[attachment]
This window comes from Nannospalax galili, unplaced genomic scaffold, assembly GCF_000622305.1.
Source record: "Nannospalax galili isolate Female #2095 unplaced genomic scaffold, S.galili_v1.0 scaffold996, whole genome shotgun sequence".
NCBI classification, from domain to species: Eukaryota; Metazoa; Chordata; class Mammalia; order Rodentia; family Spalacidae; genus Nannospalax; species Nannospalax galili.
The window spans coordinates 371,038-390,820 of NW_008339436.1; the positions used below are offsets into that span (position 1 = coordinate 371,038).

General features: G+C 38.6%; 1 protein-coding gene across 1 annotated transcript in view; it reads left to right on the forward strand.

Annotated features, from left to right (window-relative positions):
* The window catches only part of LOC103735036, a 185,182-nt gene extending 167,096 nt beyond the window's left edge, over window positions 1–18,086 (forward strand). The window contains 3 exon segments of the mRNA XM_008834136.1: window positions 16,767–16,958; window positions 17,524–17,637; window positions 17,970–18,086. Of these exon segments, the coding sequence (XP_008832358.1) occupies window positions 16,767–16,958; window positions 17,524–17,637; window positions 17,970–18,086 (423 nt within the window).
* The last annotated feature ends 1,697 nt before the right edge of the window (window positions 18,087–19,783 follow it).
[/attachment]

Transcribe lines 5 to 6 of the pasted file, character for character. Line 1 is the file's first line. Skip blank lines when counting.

General features: G+C 38.6%; 1 protein-coding gene across 1 annotated transcript in view; it reads left to right on the forward strand.

Annotated features, from left to right (window-relative positions):